By James Tabafunda
Northwest Asian Weekly
One organization has certainly outgrown its original location in 1973 – the basement of Blaine Memorial United Methodist Church in Seattle’s Beacon Hill district. Back then, 25 pioneers volunteered their time to provide a much needed multilingual mental health service to 77 clients.
By the end of this year, the Asian Counseling and Referral Service (ACRS) will help about 23,000 Asian Pacific Americans, some coming from as far away as Spokane, Bellingham and Vancouver.
Now, its new 82,000-square-foot headquarters in the Rainier Valley is “in the heart of our client base,” said ACRS Executive Director Diane Narasaki. “Our advocacy efforts and services are strengthened in this location. It is what we had envisioned: a healing place that is full of energy and life, a place that brings our community together and builds and strengthens it.”
As a supporter and comprehensive service provider to the community for the last 35 years, the agency will receive a Top Contributor Award from the Northwest Asian Weekly Foundation in December.
“I envision ACRS remaining true to its mission of promoting social justice and the well-being and empowerment of the Asian Pacific American individuals, families and communities, especially our most vulnerable community members, through advocacy and innovative community-based, multilingual services,” she added.
More than 500 volunteers and interns work with ACRS’ 200 employees to provide its clients – mostly Chinese, Vietnamese, Filipino and Korean — with a total of 13 services. Narasaki said, “What makes ACRS valuable is our holistic approach to our clients.”
Five months ago, ACRS’ vocational and naturalization department opened Everclean, a new residential and commercial cleaning service offering job training and employment to six clients. Vocational training is also offered through 15 new computers in the agency’s new computer lab.
There is a new recovery services — including chemical dependency and gambling addiction — program. Club Bamboo is a brand new activity and meal program designed to allow older Asian Pacific American adults to enjoy Vietnamese stick exercise, tai chi, yoga and ballroom dancing. “We hope that this will grow and flourish as a resource for our community,” said Narasaki.
“ACRS builds self-sufficiency with culturally appropriate programs,” adds Kim Tran, an ACRS board member for the last three years.
In 2007, about 700 immigrants and refugees took naturalization classes at ACRS. Of that number, just over 100 will become U.S. citizens.
Tran, an attorney specializing in employment law and a shareholder at Stafford Frey Cooper, teaches one of ACRS’ naturalization classes for those who speak advanced English. Held two nights a week, her class has about 20 students.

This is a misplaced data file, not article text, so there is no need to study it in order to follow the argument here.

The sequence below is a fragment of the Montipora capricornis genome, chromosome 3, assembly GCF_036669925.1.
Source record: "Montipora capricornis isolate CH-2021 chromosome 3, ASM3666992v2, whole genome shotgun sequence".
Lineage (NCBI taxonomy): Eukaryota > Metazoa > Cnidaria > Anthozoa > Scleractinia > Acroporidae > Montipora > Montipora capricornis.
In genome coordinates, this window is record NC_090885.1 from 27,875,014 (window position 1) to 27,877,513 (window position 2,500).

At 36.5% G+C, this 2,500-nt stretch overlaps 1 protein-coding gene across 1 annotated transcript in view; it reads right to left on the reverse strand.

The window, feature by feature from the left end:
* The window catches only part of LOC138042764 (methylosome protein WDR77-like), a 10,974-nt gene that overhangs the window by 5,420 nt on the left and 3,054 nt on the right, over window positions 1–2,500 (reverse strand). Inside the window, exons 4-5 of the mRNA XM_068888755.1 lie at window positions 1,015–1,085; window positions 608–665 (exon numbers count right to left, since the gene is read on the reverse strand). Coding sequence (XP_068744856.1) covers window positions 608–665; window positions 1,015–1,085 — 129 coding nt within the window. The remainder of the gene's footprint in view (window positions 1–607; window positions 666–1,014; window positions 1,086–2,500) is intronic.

She said about her students, “They work very hard, and since 1999 when I started, dozens of my students have become citizens, and I think only three or four have failed the naturalization test.”
While most of her students learn everything necessary to pass the test, “they’re very nervous about speaking English, and it’s the nerves that will get to them more than anything,” Tran admits. ACRS provides mock interviews — anywhere from three to 25 — with a “native Asian speaker who has an Asian face” to help them feel less nervous. It also provides assistance with filling out applications and handling other immigration documents.
“They’ve been wanting to vote, and with the upcoming election, it’s just so exciting for them now to finally be a part of it,” she said.
Elisa Del Rosario became the agency’s capital campaign director in the fall of 2002, starting the construction process with a feasibility study. Two years later, she began the fundraising for ACRS’ new building. She and others raised $19.2 million in government funding, in private donations and a loan, which was enough to finance the building’s completion and the grand opening two months ago.
“The campaign is really to better serve the Asian Pacific community,” she said. “The location of the building is accessible by bus, and eventually, light rail. There’s over 150 parking spaces for staff and clients.”
With a larger building, ACRS is now able to expand its services and accept more clients and volunteers.
“I see us continuing to reach more of our Asian Pacific American communities locally, statewide and nationally,” said Narasaki. “ACRS has also been looked to as a model for multilingual and multicultural services internationally. We will continue to share what we have learned with others, here and around the world.” ♦
For more information about Asian Counseling and Referral Service, visit www.acrs.org.
James Tabafunda can be reached at firstname.lastname@example.org.